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April 28, 2013
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Going green to clean: Nevada City’s S.O.A.P. takes enviro-friendly approach

Like most environmentally conscious people, Lori Largent was shocked when she first learned about the Great Pacific Garbage Patch. Truly the stuff of nightmares, the patch — also known as the Pacific Trash Vortex — is an enormous accumulation of non-biodegradable material — mostly plastic — in the north Pacific Ocean. Although scientists have not been able to accurately measure its size, conservative estimates suggest this “floating junk yard” is at the very least 270,000 square miles.

Beyond re-using, recycling and reducing the use of plastic containers in her everyday life at home, Largent — a Nevada City mother of two — wanted to do more. Rather than repeatedly buying “cute little plastic bottles” filled with her favorite eco-friendly soaps, Largent began to research the availability of buying in bulk. She was pleasantly surprised to learn that regional brands, such as Biokleen, Earth Friendly, EO, California Baby, ShiKai, Ecos, HumbleBee, Dr. Bronner’s and others, could be purchased in large volume for a reduced price. Some even offered 55-gallon drums.

As a result, in early 2010, when Largent saw an empty store front on Argall Way in Nevada City — near a laundromat, no less — she got to thinking.

“Why don’t you do that soap thing?” asked her fiance, Rich Shepardson.

In February of 2010, Largent opened the doors of her new business, Save Our Ailing Planet, better known as S.O.A.P.

“I opened small, originally just carrying dish and laundry soaps and shampoo,” said Largent, the sole owner. “Then I just started ordering other things that people asked for.”

It was a simple business plan, but it made sense. Attributed primarily to word of mouth, the shelves and storage area within 1,000-square-foot store soon began to fill up with the likes of massage oils, lip balms, body sprays, lotions, edible gourmet and organic salts, shea butter, cocoa butter, mango butter, organic beeswax, lemon oil and bath salts from around the globe. Locally handmade soaps and refillable candles later become popular additions.

“We’re dedicated to reducing the impact of harmful waste created by our need to stay clean,” states Largent on her website. “You have the right to read the ingredients and buy safe soap, which is made without petroleum, does not contain harsh chemicals or preservatives and is biodegradable. It will not destroy streams, rivers and wild places, will not harm your children and is safe for gray water. No parabens, phalates or phosphates.”

Largent has become an expert when it comes to the ingredients in her products — she is known for meticulously checking each shipment. When Biokleen sent her a drum of cleaner full of their new formula without alerting her, she wasn’t happy. She is now one of the few stores to insist on carrying its original formula. She is also a stickler when it comes to ensuring that all reused containers are dry and thoroughly cleaned. Taking a step further toward reducing her carbon footprint, Largent also makes an effort to carry local and regional products that are shipped in “small freight.”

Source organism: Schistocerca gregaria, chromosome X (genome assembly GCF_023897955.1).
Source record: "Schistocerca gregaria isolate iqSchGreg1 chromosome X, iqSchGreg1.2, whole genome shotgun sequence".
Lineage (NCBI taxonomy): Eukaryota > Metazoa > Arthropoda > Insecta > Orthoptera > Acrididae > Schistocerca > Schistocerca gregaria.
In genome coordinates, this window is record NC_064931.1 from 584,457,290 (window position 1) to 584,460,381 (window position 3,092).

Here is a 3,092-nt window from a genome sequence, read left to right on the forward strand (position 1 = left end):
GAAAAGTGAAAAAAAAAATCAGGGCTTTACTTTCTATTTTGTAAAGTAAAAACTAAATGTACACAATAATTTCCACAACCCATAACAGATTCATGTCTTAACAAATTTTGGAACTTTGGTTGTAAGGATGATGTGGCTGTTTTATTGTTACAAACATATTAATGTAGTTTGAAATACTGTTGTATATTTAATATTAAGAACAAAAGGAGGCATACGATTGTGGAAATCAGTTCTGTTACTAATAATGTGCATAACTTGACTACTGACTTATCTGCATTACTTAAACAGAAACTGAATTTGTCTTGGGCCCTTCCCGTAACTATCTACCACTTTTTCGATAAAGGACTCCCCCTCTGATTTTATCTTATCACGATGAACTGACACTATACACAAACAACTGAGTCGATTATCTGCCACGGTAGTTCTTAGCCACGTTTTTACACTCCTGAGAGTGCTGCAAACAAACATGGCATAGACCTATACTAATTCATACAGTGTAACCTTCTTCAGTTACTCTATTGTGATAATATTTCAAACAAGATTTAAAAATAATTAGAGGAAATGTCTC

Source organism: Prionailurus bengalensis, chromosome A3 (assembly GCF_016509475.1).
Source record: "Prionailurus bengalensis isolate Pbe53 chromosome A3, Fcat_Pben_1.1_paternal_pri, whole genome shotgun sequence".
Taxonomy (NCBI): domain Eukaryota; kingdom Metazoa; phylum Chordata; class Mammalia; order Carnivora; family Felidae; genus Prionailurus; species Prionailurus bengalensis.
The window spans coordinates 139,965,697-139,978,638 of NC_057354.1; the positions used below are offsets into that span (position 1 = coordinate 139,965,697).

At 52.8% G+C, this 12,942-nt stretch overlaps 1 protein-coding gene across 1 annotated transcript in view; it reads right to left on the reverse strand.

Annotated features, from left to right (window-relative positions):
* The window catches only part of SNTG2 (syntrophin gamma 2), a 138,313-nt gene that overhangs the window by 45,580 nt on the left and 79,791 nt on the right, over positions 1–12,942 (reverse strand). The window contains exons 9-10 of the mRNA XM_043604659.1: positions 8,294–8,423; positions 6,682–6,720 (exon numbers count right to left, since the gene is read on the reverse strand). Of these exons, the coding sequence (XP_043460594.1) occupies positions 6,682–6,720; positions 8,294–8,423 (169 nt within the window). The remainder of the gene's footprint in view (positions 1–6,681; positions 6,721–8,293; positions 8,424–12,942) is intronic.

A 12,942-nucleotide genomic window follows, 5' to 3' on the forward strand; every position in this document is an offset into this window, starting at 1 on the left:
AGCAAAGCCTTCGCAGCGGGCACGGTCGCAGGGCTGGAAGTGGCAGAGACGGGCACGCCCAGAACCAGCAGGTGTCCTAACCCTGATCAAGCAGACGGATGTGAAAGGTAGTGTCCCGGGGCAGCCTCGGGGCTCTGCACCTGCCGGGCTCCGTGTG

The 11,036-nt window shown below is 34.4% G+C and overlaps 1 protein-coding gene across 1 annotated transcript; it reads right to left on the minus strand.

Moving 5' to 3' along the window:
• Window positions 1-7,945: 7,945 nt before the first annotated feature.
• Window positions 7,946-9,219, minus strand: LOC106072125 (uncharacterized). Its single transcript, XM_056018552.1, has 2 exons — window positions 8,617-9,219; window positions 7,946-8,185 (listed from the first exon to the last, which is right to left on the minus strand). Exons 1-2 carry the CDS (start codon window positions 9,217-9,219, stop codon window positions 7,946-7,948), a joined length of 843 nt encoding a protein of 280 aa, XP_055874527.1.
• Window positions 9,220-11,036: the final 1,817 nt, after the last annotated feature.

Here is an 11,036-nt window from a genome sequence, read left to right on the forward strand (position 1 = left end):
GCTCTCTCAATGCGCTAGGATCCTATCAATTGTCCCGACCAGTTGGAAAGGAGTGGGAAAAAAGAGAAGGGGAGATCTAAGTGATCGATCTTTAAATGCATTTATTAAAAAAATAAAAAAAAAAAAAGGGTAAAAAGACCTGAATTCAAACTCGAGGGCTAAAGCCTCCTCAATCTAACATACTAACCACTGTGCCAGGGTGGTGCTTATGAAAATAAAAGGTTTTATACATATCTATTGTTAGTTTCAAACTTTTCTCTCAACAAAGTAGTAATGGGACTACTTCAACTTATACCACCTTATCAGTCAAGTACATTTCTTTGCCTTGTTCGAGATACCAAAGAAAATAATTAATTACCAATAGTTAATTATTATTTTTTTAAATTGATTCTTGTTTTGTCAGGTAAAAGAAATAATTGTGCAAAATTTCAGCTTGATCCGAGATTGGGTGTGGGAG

Initially, individuals and families were the first to come in to replenish their supplies, said Largent, but today, the demand has expanded to include “green maids,” local green businesses — such as The Outside Inn — and several local schools and restaurants.

The store has refilled more than 12,000 containers since opening in 2010, which translates into the purchase of far fewer plastic bottles, said Largent.

“In some cases, we’re all stuck having to use plastic,” she said. “But if you buy one gallon of soap instead of 10 small ones in separate containers, that’s a big difference, not to mention the shipping.”

Seeing the astounding success of her small store, Largent is now encouraging other people to use her business model and open similar stores in other areas. A mother of a 14- and 4-year-old, Largent is getting married in July and has no desire to expand her operations to multiple locations. But she hopes the idea will spread.

“As far as I’m concerned, there should be bulk everything,” she said. “I wanted to help the environment — to help take the weight off the ocean. Through this business I’ve met all these wonderful people, who feel karmically tied to their garbage. It’s been exciting to do something and not feel alone in these efforts.”

To contact Staff Writer Cory Fisher, email cfisher@theunion.com or call 530-477-4203.


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The Union Updated Apr 29, 2013 04:53PM Published May 7, 2013 09:16AM Copyright 2013 The Union. All rights reserved. This material may not be published, broadcast, rewritten or redistributed.